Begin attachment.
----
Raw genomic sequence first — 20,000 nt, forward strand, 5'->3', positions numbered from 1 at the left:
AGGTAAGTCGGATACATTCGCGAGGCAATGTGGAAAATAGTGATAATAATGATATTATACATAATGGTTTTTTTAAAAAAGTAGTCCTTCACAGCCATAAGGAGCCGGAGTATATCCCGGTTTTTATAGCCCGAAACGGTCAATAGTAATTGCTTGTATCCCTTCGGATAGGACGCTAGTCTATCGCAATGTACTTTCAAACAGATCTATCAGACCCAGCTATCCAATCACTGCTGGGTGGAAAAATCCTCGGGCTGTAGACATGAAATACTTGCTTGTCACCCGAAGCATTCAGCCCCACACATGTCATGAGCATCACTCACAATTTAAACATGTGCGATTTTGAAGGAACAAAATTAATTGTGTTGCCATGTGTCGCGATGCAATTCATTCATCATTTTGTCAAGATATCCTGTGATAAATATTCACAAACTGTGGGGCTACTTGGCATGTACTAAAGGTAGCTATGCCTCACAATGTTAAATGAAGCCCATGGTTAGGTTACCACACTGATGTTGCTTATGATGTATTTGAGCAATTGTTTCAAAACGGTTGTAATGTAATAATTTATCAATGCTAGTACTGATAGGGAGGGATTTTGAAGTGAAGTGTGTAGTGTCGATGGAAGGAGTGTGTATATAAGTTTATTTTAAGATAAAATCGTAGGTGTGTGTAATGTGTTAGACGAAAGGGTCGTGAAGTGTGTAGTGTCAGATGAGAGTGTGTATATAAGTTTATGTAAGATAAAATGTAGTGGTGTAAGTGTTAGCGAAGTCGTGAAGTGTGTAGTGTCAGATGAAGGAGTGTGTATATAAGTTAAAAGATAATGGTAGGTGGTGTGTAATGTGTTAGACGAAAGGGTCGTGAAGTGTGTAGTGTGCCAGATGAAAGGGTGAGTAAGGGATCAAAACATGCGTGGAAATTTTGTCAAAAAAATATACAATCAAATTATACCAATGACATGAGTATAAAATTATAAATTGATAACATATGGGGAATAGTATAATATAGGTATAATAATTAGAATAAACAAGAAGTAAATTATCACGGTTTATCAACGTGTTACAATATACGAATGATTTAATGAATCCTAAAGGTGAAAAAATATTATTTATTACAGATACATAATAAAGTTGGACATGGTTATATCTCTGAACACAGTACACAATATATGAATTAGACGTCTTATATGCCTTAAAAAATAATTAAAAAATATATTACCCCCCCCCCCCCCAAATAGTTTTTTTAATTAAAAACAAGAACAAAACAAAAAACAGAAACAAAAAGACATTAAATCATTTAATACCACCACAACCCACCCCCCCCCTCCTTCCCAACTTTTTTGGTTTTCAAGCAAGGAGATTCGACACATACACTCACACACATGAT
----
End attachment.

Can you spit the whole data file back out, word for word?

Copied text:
Raw genomic sequence first — 20,000 nt, forward strand, 5'->3', positions numbered from 1 at the left:
AGGTAAGTCGGATACATTCGCGAGGCAATGTGGAAAATAGTGATAATAATGATATTATACATAATGGTTTTTTTAAAAAAGTAGTCCTTCACAGCCATAAGGAGCCGGAGTATATCCCGGTTTTTATAGCCCGAAACGGTCAATAGTAATTGCTTGTATCCCTTCGGATAGGACGCTAGTCTATCGCAATGTACTTTCAAACAGATCTATCAGACCCAGCTATCCAATCACTGCTGGGTGGAAAAATCCTCGGGCTGTAGACATGAAATACTTGCTTGTCACCCGAAGCATTCAGCCCCACACATGTCATGAGCATCACTCACAATTTAAACATGTGCGATTTTGAAGGAACAAAATTAATTGTGTTGCCATGTGTCGCGATGCAATTCATTCATCATTTTGTCAAGATATCCTGTGATAAATATTCACAAACTGTGGGGCTACTTGGCATGTACTAAAGGTAGCTATGCCTCACAATGTTAAATGAAGCCCATGGTTAGGTTACCACACTGATGTTGCTTATGATGTATTTGAGCAATTGTTTCAAAACGGTTGTAATGTAATAATTTATCAATGCTAGTACTGATAGGGAGGGATTTTGAAGTGAAGTGTGTAGTGTCGATGGAAGGAGTGTGTATATAAGTTTATTTTAAGATAAAATCGTAGGTGTGTGTAATGTGTTAGACGAAAGGGTCGTGAAGTGTGTAGTGTCAGATGAGAGTGTGTATATAAGTTTATGTAAGATAAAATGTAGTGGTGTAAGTGTTAGCGAAGTCGTGAAGTGTGTAGTGTCAGATGAAGGAGTGTGTATATAAGTTAAAAGATAATGGTAGGTGGTGTGTAATGTGTTAGACGAAAGGGTCGTGAAGTGTGTAGTGTGCCAGATGAAAGGGTGAGTAAGGGATCAAAACATGCGTGGAAATTTTGTCAAAAAAATATACAATCAAATTATACCAATGACATGAGTATAAAATTATAAATTGATAACATATGGGGAATAGTATAATATAGGTATAATAATTAGAATAAACAAGAAGTAAATTATCACGGTTTATCAACGTGTTACAATATACGAATGATTTAATGAATCCTAAAGGTGAAAAAATATTATTTATTACAGATACATAATAAAGTTGGACATGGTTATATCTCTGAACACAGTACACAATATATGAATTAGACGTCTTATATGCCTTAAAAAATAATTAAAAAATATATTACCCCCCCCCCCCCCAAATAGTTTTTTTAATTAAAAACAAGAACAAAACAAAAAACAGAAACAAAAAGACATTAAATCATTTAATACCACCACAACCCACCCCCCCCCTCCTTCCCAACTTTTTTGGTTTTCAAGCAAGGAGATTCGACACATACACTCACACACATGAT